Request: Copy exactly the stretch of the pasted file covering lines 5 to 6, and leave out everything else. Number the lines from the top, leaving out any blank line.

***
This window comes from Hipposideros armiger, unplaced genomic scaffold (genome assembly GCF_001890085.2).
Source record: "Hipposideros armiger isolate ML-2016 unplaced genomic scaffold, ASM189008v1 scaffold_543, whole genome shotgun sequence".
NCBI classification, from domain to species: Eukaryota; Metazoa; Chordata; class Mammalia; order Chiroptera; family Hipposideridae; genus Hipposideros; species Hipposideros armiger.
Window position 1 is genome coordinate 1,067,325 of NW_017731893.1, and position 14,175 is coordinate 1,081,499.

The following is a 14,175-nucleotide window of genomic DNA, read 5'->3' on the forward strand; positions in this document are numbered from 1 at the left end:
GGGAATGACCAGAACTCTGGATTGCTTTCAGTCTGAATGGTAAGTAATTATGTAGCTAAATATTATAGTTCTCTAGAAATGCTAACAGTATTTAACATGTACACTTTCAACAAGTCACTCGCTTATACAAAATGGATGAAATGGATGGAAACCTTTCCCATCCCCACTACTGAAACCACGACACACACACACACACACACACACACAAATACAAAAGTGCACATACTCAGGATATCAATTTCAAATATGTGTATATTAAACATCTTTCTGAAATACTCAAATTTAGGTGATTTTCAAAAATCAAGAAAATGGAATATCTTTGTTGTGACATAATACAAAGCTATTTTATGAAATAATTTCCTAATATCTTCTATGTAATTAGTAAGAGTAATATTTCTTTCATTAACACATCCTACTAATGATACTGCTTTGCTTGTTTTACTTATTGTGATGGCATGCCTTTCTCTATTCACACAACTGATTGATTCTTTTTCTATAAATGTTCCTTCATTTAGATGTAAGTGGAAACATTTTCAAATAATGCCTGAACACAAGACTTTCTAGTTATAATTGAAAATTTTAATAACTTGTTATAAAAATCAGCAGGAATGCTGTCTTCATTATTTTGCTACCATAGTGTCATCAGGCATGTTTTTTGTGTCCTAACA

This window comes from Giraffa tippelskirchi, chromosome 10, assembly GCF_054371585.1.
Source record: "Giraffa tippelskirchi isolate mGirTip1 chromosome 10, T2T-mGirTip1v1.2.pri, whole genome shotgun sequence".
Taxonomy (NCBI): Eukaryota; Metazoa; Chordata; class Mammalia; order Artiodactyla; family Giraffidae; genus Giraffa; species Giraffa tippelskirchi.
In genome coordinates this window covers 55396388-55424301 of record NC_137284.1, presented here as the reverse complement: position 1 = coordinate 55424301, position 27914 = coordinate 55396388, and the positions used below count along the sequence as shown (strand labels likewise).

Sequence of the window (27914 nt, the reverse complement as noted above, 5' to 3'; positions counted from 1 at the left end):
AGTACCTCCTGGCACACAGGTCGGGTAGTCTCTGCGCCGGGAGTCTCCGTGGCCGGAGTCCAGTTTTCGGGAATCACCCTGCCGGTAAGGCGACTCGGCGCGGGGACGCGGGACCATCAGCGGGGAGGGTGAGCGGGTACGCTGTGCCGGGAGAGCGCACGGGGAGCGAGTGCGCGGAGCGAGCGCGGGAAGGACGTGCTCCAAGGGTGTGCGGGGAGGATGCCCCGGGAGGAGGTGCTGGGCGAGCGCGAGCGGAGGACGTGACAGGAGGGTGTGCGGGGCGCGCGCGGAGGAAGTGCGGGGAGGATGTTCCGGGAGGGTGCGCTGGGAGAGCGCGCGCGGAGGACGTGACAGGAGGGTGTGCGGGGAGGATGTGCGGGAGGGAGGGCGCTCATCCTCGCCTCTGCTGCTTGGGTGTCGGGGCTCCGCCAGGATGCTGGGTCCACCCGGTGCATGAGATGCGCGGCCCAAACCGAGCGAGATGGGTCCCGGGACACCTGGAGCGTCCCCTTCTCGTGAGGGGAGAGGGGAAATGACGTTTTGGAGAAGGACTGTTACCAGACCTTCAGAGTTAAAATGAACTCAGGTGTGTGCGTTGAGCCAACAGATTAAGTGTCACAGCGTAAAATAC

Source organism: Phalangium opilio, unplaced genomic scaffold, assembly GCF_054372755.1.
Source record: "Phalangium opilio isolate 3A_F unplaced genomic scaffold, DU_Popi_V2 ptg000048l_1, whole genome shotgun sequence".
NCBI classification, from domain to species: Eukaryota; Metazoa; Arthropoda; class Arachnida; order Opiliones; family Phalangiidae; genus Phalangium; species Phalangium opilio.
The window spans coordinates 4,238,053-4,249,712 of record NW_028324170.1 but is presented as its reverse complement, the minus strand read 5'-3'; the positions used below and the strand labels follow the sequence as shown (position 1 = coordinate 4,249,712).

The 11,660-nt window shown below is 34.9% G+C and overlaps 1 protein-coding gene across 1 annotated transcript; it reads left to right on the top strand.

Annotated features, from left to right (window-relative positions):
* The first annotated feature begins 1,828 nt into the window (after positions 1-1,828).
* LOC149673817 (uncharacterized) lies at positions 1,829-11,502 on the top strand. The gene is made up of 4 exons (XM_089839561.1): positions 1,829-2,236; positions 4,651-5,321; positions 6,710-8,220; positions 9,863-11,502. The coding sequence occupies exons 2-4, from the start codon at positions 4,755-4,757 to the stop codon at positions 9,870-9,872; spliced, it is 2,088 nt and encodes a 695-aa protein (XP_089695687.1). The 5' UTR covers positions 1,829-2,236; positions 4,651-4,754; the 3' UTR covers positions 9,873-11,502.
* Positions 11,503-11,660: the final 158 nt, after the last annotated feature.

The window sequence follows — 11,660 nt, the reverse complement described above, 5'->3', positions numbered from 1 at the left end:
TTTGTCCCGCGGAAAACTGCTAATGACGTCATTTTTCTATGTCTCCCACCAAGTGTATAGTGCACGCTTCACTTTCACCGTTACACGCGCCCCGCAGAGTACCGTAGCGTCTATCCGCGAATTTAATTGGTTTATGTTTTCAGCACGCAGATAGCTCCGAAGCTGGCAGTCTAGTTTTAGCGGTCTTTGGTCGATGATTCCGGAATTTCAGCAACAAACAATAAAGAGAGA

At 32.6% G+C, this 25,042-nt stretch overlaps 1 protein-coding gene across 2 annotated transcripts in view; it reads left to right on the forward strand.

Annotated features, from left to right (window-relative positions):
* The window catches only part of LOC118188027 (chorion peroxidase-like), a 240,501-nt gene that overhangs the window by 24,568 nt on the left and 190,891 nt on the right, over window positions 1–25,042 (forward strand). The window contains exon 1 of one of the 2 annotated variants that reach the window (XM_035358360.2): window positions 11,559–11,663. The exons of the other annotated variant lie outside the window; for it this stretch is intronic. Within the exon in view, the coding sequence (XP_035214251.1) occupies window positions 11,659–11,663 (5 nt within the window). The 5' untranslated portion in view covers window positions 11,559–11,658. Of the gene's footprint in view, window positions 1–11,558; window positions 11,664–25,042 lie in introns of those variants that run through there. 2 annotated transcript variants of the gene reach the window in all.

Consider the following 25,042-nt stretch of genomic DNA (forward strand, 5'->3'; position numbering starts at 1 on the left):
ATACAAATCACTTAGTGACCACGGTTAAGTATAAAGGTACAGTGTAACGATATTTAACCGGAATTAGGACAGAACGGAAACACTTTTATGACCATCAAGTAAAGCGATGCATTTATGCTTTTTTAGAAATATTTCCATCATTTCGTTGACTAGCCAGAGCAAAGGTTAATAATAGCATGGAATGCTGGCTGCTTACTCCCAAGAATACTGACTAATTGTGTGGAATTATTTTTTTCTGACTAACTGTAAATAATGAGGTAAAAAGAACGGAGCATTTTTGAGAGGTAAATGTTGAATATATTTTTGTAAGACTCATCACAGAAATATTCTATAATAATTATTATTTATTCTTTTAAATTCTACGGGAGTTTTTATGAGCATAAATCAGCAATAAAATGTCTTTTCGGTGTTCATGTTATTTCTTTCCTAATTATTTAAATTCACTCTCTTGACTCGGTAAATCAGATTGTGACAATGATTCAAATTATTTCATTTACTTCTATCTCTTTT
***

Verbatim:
The following is a 14,175-nucleotide window of genomic DNA, read 5'->3' on the forward strand; positions in this document are numbered from 1 at the left end:
GGGAATGACCAGAACTCTGGATTGCTTTCAGTCTGAATGGTAAGTAATTATGTAGCTAAATATTATAGTTCTCTAGAAATGCTAACAGTATTTAACATGTACACTTTCAACAAGTCACTCGCTTATACAAAATGGATGAAATGGATGGAAACCTTTCCCATCCCCACTACTGAAACCACGACACACACACACACACACACACACACAAATACAAAAGTGCACATACTCAGGATATCAATTTCAAATATGTGTATATTAAACATCTTTCTGAAATACTCAAATTTAGGTGATTTTCAAAAATCAAGAAAATGGAATATCTTTGTTGTGACATAATACAAAGCTATTTTATGAAATAATTTCCTAATATCTTCTATGTAATTAGTAAGAGTAATATTTCTTTCATTAACACATCCTACTAATGATACTGCTTTGCTTGTTTTACTTATTGTGATGGCATGCCTTTCTCTATTCACACAACTGATTGATTCTTTTTCTATAAATGTTCCTTCATTTAGATGTAAGTGGAAACATTTTCAAATAATGCCTGAACACAAGACTTTCTAGTTATAATTGAAAATTTTAATAACTTGTTATAAAAATCAGCAGGAATGCTGTCTTCATTATTTTGCTACCATAGTGTCATCAGGCATGTTTTTTGTGTCCTAACA